A law recognizing brain death takes effect today in Japan, allowing doctors here to perform heart, lung and liver transplants that were not possible previously.
Japan had been one of the few nations that did not recognize death when the brain ceases activity but the heart and other organs still are working with the help of machines. That made transplants of certain organs illegal - those that deteriorate rapidly once the heart stops. People could get corneas and kidneys in Japan but had to go abroad for hearts, lungs and livers.
That began to change in June when Japanese lawmakers rewrote the definition of “death,” creating the possibility of the first heart transplant in the country in nearly 30 years.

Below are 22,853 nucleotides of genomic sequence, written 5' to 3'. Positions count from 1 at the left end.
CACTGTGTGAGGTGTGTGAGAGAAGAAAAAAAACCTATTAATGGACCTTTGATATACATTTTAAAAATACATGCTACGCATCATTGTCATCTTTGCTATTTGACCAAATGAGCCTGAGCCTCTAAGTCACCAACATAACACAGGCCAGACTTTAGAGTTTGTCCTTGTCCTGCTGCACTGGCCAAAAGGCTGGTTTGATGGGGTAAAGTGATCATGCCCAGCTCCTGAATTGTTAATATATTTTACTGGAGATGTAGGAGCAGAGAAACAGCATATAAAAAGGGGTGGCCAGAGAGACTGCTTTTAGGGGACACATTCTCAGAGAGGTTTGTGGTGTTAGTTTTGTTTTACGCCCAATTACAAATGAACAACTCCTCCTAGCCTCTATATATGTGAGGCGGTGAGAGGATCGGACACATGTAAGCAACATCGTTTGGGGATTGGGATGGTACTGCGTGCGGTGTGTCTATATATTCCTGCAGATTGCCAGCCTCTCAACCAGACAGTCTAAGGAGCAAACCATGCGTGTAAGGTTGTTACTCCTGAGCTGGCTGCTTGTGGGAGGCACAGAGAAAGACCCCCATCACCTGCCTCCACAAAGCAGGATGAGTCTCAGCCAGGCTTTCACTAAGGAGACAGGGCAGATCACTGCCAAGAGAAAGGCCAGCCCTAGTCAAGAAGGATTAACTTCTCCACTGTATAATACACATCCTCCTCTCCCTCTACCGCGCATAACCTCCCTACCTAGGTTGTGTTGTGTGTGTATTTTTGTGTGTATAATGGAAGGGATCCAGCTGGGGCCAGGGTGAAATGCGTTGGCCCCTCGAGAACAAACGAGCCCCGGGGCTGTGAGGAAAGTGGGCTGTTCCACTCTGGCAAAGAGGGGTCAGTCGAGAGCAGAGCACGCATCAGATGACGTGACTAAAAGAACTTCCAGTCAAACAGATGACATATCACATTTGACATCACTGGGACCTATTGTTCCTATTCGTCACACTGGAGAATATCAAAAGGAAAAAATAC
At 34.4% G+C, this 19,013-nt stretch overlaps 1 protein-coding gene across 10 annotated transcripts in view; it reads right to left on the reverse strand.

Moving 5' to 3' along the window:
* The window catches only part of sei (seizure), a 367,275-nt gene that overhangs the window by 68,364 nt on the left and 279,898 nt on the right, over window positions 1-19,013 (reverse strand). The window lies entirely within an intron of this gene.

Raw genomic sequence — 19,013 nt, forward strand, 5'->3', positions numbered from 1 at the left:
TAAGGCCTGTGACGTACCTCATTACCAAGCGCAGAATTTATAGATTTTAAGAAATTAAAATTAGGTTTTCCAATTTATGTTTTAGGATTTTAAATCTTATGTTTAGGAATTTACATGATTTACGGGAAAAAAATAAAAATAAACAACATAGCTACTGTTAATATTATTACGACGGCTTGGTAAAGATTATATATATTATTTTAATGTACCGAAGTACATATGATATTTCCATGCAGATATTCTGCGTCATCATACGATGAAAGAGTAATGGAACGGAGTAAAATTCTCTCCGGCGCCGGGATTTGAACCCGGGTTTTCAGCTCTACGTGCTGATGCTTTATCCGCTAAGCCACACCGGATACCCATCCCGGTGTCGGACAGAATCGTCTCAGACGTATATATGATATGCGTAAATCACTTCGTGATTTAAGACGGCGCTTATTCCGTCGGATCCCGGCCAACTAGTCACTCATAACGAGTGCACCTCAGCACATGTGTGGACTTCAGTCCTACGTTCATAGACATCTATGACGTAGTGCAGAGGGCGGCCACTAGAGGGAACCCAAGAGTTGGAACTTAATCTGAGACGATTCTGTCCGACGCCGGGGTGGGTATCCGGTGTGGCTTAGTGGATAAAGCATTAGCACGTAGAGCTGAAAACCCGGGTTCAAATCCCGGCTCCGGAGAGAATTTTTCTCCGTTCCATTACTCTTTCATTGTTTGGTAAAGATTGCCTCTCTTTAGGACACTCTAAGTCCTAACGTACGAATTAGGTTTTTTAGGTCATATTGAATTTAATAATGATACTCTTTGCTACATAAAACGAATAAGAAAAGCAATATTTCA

Japan’s only heart transplant, in 1968, prompted two criminal investigations of the chief surgeon, although he never was indicted.
“Now that a law has been officially worked out, we hope to do as much as we can,” said Dr. Takenori Yamaguchi, head of the National Cardiovascular Disease Center in Osaka.
Emotional debate had stalled passage of the law for three years.
On one side were hundreds of patients needing transplants and their doctors.
On the other were skeptics who said entrusting doctors with determining the moment of death is too dangerous. Informed consent in treatment is a new idea in Japan, and many people feel they can’t question their doctors.
Also among the law’s opponents were those who ascribe to the belief, traditional in Japan, that damaging a corpse can affect a person in the afterlife.
sponsored According to two 2015 surveys, 62 percent of Americans do not have enough savings to handle an unexpected emergency, much less any long-term plans.